MSR Lightning Trail
New for Fall 2022, this is an early look at MSR's Lightning Trail snowshoes updated with new Paraglide bindings. A rugged, but lightweight shoe meant for rolling terrain. Great for folks who won't be climbing mountains and now easier to get on and off your feet.
- New Paraglide bindings are super easy
- Light on the feet
- Good traction on crusty trails
- Solid construction
- Flexible deck
- Heel traction bar location?
MSR has been making great snowshoes for a long time, but that doesn't stop them from trying to make them better. In recent years they have changed the bindings on their Lightning Ascent and Revo Ascent models to use what they have named the new Paragon binding. Employing a flexible mesh panel that wraps about the front of the foot they reduced the number of strap connections to two.
The samples available for early testing didn't arrive until late winter, so I haven't been able to give them my usual thorough testing. Consider this a sneak peek, mostly focused on looking at the features. I'll do more comprehensive testing next winter, and I will update this review after I've had more chances to beat them up.
Ease of Use:
This is a great place to start because the new Paraglide binding is all about making snowshoes easier. There are a variety of different styles of bindings on the market today and most involve several tricky steps to get everything right. By reducing the number of connections to two the Paraglide binding already has made things easier. The way the connections work is the best part though. It is easy to securely latch and unlatch, even with gloves on. The parts you need to grab are big enough and move easily.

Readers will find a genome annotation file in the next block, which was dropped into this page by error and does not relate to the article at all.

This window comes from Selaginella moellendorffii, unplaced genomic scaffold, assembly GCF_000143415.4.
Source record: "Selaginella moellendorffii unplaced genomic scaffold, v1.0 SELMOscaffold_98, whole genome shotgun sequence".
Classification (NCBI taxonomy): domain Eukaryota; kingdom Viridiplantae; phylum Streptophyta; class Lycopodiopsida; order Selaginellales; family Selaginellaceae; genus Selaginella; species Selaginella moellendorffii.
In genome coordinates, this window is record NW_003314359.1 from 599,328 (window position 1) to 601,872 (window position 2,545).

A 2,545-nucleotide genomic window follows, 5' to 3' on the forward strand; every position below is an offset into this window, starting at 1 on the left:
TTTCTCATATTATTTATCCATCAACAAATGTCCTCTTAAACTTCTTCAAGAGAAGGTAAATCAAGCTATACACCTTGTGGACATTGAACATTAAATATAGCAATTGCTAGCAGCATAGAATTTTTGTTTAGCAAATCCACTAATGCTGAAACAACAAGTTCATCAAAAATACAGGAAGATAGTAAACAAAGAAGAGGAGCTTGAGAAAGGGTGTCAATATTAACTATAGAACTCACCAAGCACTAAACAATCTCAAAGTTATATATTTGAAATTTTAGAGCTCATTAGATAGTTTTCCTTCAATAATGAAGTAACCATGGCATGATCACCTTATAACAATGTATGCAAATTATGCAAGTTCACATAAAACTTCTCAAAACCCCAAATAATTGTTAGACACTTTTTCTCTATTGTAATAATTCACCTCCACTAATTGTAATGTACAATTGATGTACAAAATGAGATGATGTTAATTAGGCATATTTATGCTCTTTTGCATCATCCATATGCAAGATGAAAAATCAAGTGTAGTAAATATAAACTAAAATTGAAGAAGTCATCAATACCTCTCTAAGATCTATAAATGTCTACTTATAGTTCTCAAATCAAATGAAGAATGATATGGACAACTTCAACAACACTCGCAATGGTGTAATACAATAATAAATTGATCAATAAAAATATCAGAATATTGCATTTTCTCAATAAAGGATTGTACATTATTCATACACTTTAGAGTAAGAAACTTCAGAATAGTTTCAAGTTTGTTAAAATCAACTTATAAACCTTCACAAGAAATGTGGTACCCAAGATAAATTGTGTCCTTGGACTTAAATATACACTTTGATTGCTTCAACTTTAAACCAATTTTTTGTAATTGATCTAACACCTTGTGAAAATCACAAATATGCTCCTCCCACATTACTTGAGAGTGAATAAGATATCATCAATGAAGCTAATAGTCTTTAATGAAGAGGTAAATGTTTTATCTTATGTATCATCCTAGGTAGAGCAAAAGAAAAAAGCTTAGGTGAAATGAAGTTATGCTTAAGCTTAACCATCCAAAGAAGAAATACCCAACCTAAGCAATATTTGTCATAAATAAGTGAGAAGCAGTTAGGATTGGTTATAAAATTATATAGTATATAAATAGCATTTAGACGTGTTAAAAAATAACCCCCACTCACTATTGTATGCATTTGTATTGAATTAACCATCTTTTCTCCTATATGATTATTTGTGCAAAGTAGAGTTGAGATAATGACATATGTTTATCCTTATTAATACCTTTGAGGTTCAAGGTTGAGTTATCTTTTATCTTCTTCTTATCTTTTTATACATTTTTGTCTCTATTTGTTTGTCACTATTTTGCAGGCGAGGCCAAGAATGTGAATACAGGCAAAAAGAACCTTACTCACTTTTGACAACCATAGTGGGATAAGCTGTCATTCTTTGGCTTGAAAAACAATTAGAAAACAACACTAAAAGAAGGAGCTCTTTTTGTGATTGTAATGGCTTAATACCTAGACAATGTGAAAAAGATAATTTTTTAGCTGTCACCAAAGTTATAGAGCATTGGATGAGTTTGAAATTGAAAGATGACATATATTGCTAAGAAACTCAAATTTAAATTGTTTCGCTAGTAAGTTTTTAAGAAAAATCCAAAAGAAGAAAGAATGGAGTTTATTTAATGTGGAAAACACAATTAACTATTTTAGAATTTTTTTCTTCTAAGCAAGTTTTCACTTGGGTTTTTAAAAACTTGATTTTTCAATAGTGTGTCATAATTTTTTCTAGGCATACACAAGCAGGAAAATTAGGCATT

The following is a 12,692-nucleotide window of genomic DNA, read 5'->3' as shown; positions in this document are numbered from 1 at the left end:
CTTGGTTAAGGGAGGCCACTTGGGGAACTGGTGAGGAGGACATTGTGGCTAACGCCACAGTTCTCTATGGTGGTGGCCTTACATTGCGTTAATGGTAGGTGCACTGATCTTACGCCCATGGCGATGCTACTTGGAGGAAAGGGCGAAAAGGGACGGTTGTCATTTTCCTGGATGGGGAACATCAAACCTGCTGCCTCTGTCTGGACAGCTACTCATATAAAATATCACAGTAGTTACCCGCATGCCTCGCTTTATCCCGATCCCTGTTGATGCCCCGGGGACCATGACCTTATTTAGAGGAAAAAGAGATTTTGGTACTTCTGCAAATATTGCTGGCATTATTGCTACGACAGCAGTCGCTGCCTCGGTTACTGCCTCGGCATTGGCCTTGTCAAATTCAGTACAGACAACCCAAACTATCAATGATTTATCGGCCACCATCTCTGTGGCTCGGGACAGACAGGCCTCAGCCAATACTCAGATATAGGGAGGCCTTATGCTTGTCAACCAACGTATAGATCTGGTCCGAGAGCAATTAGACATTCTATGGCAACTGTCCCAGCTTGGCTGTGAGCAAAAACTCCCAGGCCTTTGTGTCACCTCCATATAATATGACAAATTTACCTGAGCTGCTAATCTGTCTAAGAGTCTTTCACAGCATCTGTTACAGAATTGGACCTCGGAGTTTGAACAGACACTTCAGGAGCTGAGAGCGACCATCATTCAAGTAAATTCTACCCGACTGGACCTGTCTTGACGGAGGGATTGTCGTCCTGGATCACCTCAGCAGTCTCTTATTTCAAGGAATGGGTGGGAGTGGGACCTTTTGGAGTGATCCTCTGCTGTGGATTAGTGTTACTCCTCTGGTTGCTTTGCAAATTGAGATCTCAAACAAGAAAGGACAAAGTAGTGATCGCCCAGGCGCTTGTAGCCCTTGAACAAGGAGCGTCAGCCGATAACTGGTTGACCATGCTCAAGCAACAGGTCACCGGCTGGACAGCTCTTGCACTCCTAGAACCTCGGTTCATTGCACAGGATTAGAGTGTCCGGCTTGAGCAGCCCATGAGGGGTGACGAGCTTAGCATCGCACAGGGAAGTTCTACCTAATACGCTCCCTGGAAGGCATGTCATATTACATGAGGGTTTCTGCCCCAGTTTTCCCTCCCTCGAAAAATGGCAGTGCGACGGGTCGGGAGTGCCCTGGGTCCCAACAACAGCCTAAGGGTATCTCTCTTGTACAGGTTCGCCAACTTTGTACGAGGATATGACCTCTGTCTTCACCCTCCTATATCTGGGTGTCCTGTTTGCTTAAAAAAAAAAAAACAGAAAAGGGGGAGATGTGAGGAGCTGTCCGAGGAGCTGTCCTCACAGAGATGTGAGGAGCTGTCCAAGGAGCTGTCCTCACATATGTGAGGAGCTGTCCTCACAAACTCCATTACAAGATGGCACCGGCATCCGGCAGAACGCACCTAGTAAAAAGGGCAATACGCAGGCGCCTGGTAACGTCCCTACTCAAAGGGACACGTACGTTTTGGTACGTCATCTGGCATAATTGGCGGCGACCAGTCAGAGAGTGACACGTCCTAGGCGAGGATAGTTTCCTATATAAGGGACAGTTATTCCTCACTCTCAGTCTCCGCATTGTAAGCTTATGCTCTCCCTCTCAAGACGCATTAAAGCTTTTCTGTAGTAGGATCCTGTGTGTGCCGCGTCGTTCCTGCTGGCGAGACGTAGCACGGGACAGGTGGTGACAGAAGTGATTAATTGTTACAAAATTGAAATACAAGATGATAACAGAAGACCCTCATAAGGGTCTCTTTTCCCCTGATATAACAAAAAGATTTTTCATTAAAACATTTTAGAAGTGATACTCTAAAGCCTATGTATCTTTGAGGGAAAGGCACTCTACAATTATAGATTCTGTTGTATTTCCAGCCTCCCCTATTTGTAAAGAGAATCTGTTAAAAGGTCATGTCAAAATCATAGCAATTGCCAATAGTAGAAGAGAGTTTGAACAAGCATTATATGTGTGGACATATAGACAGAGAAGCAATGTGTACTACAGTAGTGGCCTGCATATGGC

I think looking at this quick video is the best way for me to show you how the new Paraglide bindings work.
As you can see, putting them on is just a matter of stepping into the hard plastic footbed so the toe of the boot meets the front, then securing the front panel connector and tightening the rear strap. If always using the same boot you can leave the heel strap set. Easiest snowshoe binding I've ever used.
The Lightning Trail has pretty good traction for its intended use, which is on level or rolling terrain. Hills, but not mountains are its target terrain. The serrations on the metal frame are not as aggressive as those found on my MSR Revo Ascent shoes, but are enough to grab on to even crusty hard-packed trails.